#### 2.4. Impact Modeling with Abaqus

## 3. Dynamic Analysis of the Impact in the Case of a Crank-Connecting Rod Mechanism

- time variation functions are defined for the interest marker displacement and velocity (the marker that materializes the force point application, i.e., marker 13, placed in the joint rotation center);
- the impact function will be created based on the following kinematic and dynamic parameters: displacement, dy_ MARKER_i, velocity, vy_ MARKER_i, for marker i, stiffness k, exponential coefficient e, damping c, penetration d, as follows:

#### 3.1. Impact Dynamic Analysis with Rigid Elements

_{m}represents the engine torque (T

_{m}—reported in diagrams); M

_{0}is the initial torque; ω

_{0}is an initial angular velocity; WZ represents the resulting angular velocity during the engine torque.

^{−3})

^{−3})

^{−3})

^{−3})

^{5}Nmm and the minimum value around −8.25 × 10

^{5}Nmm.

_{0}is required. In this case, the maximum and minimum values of the engine torque and the impact forces components change, resulting in 8.63 × 10

^{6}Nmm for the engine torque, the value of the component along the y-axis being around 2.7 × 10

^{5}N and the value of the component along the z axis being of 64,925 N.

#### 3.2. Impact Dynamic Analysis with Deformable Elements

#### 3.2.1. Mathematical Considerations

- Evaluating the natural frequencies and vibration modes;
- Elastic dynamic analysis.

_{p}is the part from the modal matrix corresponding to the node P translational degrees of freedom.

_{p}matrix dimension is 3 × M, where M represents the number of vibration modes. The modal coordinates q

_{i}, (i = 1, …, M) are the flexible body generalized coordinates. The angular deformations vector was obtained in a similar mode as the translation deformation vector, using a modal superposition, similar to the following expression:

_{p}is the modal matrix part corresponding to the rotational degrees of freedom of node P. The Φ* matrix dimension is 3XM, where M is the number of modes of vibration [18].

#### 3.2.2. Numerical Simulation

_{0}= 10 rad/s, M

_{0}= −100,000 Nmm.

^{−3}), with the following values of the dynamic parameters: k = 20,000, e = 0.1, c = 10, d = 10

^{−3}.

^{4}Hz and for vibration mode no.10 with a natural frequency of 1.061 × 10

^{4}Hz.

- modal-dynamic analysis with calculating the engine torque for the mechanism actuation;
- kinematic and dynamic parameters analysis of the generated contact during the impact between the bolt and the connecting rod head.

## 4. Results and Conclusions

- The mathematical model corresponding to Equation (16) is compatible with the Adams software theory, in relation to the impact phenomenon analysis. A Maple program sequence was derived, which can be numerically processed based on the created mathematical models by considering two major impact force components, namely, the stiffness component and the viscous component. These component variations with time were presented in Figure 7 and Figure 8.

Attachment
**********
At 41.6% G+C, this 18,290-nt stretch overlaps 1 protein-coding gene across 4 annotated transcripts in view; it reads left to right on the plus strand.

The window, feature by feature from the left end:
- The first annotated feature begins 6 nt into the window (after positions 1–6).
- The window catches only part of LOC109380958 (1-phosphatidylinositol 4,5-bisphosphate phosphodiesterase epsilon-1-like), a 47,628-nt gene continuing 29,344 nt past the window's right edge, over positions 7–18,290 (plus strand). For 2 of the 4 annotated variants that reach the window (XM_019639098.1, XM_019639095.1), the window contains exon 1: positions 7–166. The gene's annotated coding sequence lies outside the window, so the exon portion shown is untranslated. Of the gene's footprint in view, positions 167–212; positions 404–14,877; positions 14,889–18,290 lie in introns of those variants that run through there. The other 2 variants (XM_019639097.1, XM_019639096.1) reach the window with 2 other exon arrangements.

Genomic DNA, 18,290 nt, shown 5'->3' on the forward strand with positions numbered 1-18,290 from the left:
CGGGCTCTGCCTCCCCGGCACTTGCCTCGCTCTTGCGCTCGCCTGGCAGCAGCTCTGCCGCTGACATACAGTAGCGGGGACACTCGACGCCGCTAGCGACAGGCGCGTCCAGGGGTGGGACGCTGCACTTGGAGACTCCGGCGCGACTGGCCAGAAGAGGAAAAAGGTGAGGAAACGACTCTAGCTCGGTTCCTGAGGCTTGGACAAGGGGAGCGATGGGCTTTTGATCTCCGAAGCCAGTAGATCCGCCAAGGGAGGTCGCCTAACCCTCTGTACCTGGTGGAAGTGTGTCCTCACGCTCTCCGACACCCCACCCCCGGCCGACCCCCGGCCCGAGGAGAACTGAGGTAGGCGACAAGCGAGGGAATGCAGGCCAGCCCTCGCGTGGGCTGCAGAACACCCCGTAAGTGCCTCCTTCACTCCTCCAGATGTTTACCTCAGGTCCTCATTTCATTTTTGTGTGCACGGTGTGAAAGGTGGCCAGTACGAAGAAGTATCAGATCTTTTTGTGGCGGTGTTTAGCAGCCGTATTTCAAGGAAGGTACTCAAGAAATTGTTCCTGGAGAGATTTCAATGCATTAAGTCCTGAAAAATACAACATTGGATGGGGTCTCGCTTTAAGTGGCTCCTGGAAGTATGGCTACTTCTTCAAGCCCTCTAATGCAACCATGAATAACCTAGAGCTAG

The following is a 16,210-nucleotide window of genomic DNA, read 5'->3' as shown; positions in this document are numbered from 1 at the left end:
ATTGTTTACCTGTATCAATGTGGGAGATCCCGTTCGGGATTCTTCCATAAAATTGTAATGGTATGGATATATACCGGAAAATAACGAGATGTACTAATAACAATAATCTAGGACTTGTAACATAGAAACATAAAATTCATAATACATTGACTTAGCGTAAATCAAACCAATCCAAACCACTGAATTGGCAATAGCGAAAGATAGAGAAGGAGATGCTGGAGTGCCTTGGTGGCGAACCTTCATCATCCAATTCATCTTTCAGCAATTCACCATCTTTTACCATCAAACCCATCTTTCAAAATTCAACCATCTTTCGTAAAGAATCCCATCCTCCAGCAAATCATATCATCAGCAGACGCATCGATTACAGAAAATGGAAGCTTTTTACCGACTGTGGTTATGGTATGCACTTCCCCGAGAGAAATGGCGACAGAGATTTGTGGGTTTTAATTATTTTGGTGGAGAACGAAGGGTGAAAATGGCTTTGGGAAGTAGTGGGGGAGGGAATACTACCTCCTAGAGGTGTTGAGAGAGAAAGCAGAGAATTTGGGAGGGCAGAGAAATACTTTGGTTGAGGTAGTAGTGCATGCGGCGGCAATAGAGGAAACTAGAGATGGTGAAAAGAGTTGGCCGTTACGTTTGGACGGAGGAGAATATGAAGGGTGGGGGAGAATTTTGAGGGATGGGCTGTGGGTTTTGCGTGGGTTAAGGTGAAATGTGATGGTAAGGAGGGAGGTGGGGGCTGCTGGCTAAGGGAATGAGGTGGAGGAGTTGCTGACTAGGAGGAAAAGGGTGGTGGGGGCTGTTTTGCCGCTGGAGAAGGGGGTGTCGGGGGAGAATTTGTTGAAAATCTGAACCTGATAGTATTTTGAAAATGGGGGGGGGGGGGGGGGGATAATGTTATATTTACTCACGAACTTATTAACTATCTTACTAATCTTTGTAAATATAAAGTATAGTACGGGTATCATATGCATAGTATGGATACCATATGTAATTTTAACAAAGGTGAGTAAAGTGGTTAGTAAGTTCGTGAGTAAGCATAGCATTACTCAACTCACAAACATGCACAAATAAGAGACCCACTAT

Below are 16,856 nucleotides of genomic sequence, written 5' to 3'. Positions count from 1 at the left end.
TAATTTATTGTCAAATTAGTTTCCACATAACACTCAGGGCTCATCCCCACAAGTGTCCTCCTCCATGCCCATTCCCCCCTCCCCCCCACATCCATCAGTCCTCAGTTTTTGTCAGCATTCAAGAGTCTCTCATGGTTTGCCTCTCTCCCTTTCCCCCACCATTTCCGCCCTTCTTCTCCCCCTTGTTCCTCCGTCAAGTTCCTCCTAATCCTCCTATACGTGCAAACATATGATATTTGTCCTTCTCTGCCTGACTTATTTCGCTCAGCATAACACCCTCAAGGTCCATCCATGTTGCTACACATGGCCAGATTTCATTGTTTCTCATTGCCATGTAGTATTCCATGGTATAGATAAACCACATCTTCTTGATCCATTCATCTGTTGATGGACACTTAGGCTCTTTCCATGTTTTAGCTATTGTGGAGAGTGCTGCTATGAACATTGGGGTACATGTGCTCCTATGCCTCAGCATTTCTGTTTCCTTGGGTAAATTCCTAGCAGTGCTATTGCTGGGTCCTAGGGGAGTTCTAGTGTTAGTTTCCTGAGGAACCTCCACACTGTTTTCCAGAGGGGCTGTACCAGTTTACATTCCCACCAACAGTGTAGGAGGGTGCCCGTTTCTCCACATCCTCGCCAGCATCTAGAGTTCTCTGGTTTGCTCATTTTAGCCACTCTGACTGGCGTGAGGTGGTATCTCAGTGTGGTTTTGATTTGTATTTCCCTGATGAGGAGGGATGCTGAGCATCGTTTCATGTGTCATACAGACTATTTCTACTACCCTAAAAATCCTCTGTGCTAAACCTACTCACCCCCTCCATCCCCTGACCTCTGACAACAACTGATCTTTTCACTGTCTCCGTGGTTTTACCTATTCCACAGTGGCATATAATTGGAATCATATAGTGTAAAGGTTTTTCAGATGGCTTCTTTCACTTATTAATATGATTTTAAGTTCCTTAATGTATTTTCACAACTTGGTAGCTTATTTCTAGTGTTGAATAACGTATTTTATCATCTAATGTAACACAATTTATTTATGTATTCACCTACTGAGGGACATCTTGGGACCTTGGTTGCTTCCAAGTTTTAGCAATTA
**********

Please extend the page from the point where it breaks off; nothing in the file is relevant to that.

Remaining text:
- The dynamic parameters were processed via the Maple program by considering Equation (16) with the numerical values indicated in Figure 7 and these corresponds to the virtual models obtained with the Adams software (Figure 16 and Figure 17), with Ansys software (Figure 24) and Abaqus software (Figure 28), respectively.
- For the analytical models and numerical processing of the imported models with the Adams software, the bar component motion was monitored in a time interval equal to 0.6 s.
- By modifying the damping coefficient value to c = 6, it can be remarked that the impact force maximum value will be modified, as well, along the number of contacts between the bar component and the prismatic body. At the same damping coefficient, by keeping the contact conditions and the integration step of the equations system, which dictate the bar component motion, one can see that the impact force values are not compatible with these cases, namely, analytical case (Figure 9), numerical simulation with the Adams software (Figure 16) and the finite element analysis (Figure 24 and Figure 28).

## Author Contributions

## Funding

## Institutional Review Board Statement

## Informed Consent Statement

## Data Availability Statement

## Conflicts of Interest

## References

- Ambrósio, J.A.C. Impact of rigid and flexible multibody systems deformation description and contact models. In Virtual Nonlinear Multibody Systems; Springer: Dordrecht, The Netherlands, 2003; pp. 57–81. [Google Scholar]
- Khulief, Y.A.; Haug, E.J.; Shabana, A.A. Dynamic Analysis of Large Scale Mechanical Systems with Intermittent Motion; Technnical Report No. 83-10; University of Iowa, College of Engineering: Iowa City, IA, USA, 1983. [Google Scholar]
- Hunt, K.H.; Grossley, F.R.E. Coefficient of Restitution Interpreted as Damping in Vibroimpact. ASME J. Appl. Mech.
**1975**, 42, 440–445. [Google Scholar] [CrossRef] - Ahmed, S.; Lankarani, H.M.; Pereira, M.F.O.S. Frictional impact analysis in open-loop multibody mechanical systems. J. Mech. Des.
**1999**, 121, 119–127. [Google Scholar] [CrossRef] - McCoy, M.l.; Lankarani, H.; Moradi, R. Use of simple finite elements for mechanical systems impact analysis based on stereomechanics, stress wave propagation, and energy method approaches. J. Mech. Sci. Technol.
**2011**, 25, 783–795. [Google Scholar] [CrossRef] - Tempelman, E.; Dwaikat, M.M.S.; Spitás, C. Experimental and Analytical Study of Free-Fall Drop Impact. Testing of Portable Products. Exp. Mech.